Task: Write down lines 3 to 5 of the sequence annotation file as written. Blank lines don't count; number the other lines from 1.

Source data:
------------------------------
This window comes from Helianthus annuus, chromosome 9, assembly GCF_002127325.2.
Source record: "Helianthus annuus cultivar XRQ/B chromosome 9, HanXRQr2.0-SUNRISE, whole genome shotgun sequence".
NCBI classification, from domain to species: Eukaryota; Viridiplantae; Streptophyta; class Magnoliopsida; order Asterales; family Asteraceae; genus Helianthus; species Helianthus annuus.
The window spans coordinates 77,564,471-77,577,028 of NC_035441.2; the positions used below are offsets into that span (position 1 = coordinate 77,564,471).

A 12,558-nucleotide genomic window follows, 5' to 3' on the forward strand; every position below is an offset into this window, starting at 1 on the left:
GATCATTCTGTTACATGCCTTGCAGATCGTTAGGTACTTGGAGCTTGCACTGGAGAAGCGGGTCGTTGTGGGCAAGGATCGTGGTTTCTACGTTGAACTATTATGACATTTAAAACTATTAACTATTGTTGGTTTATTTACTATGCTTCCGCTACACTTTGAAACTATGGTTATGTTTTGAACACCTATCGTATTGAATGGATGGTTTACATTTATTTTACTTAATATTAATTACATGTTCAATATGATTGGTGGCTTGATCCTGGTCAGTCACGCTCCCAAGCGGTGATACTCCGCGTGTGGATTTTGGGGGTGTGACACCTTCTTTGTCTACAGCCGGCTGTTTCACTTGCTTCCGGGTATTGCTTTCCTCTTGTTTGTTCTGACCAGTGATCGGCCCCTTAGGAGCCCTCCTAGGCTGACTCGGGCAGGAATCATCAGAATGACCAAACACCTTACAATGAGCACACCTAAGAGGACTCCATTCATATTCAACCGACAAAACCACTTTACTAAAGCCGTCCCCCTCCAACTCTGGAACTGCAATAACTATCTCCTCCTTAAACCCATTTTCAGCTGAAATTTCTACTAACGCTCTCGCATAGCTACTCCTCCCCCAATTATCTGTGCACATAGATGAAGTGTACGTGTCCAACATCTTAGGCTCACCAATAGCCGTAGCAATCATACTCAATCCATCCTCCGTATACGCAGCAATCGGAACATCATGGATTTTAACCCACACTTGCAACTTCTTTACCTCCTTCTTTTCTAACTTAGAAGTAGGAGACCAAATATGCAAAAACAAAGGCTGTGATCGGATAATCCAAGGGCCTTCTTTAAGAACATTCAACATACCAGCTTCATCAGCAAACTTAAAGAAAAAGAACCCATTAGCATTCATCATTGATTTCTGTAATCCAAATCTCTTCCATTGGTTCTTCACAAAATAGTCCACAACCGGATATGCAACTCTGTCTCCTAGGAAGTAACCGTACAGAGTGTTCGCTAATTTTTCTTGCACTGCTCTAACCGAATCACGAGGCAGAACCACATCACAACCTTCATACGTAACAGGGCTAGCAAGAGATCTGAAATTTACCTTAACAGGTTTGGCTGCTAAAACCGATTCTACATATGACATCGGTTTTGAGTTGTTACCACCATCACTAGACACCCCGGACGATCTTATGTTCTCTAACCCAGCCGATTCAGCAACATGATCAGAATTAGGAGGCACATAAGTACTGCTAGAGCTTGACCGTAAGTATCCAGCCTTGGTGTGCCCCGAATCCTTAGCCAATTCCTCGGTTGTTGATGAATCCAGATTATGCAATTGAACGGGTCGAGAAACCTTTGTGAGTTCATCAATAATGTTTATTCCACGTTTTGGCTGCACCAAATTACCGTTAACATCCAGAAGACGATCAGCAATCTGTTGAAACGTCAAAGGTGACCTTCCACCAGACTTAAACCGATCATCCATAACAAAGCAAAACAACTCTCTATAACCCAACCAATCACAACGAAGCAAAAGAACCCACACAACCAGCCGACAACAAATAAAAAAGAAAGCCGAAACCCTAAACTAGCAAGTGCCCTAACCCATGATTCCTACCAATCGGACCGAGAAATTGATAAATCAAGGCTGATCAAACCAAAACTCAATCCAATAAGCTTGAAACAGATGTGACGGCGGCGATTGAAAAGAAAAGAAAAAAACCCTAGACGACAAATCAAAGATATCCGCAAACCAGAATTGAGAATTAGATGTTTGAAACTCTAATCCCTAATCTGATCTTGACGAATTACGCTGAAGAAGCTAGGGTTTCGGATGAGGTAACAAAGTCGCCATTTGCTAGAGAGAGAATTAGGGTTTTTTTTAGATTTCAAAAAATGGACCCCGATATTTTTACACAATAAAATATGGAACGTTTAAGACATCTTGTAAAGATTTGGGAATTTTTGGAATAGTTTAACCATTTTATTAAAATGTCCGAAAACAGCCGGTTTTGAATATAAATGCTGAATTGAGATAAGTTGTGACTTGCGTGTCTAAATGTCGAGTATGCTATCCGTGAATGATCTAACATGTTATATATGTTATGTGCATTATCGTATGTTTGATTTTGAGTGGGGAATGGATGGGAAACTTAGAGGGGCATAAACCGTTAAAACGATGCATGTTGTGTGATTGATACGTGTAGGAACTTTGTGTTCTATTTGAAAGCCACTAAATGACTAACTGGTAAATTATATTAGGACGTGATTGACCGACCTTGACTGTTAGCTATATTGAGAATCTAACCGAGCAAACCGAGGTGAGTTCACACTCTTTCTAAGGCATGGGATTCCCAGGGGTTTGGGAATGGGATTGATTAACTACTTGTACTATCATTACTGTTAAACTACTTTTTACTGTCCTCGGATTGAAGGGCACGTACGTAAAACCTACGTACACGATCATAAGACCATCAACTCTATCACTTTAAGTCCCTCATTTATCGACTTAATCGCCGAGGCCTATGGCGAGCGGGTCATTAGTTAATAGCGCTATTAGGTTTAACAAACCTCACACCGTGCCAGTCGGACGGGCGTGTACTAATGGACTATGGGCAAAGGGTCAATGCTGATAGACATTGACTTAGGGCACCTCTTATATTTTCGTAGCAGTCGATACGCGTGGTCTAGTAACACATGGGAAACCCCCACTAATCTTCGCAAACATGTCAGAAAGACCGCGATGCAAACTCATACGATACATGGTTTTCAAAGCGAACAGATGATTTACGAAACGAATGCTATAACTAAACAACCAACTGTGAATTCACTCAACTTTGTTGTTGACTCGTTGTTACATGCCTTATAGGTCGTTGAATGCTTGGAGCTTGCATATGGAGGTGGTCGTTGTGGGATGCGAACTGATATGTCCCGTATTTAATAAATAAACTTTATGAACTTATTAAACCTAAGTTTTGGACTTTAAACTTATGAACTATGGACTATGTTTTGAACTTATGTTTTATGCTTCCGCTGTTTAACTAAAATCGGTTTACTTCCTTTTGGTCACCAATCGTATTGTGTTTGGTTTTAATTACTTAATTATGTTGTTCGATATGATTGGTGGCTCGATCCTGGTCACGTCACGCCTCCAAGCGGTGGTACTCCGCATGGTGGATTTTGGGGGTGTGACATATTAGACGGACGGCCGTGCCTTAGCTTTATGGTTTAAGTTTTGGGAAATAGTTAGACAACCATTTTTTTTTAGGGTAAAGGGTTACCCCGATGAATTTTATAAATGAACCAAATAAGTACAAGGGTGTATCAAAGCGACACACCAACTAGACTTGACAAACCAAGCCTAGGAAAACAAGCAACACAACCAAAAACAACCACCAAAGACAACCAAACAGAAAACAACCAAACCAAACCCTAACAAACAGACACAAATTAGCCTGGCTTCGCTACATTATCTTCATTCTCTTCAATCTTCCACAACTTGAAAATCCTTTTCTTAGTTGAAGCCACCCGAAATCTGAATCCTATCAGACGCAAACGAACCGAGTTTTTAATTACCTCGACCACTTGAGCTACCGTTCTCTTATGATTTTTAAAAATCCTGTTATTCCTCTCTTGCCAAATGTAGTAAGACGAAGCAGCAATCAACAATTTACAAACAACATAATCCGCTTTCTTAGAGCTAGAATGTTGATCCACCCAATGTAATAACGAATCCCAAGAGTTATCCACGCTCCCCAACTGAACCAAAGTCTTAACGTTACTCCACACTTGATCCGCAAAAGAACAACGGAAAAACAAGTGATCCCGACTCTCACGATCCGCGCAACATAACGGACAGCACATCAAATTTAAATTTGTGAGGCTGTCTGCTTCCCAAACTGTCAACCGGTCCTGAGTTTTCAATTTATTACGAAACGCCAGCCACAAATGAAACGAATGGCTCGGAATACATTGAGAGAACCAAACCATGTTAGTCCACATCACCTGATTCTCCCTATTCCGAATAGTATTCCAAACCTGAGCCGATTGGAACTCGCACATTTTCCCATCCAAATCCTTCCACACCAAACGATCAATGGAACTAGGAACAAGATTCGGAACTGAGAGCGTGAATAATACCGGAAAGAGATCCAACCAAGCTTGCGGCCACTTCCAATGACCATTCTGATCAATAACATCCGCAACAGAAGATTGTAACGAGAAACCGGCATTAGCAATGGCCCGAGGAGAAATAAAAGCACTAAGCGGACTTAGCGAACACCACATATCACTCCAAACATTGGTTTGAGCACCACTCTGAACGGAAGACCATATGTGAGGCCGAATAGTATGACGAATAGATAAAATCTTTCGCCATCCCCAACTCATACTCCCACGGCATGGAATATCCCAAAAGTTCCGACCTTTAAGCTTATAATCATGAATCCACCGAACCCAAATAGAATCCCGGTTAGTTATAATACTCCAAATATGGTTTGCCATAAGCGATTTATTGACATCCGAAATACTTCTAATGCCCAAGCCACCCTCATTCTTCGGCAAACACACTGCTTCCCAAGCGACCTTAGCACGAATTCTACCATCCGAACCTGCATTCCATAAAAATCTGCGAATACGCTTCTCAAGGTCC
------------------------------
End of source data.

NCBI classification, from domain to species: Eukaryota; Viridiplantae; Streptophyta; class Magnoliopsida; order Asterales; family Asteraceae; genus Helianthus; species Helianthus annuus.
The window spans coordinates 77,564,471-77,577,028 of NC_035441.2; the positions used below are offsets into that span (position 1 = coordinate 77,564,471).

A 12,558-nucleotide genomic window follows, 5' to 3' on the forward strand; every position below is an offset into this window, starting at 1 on the left: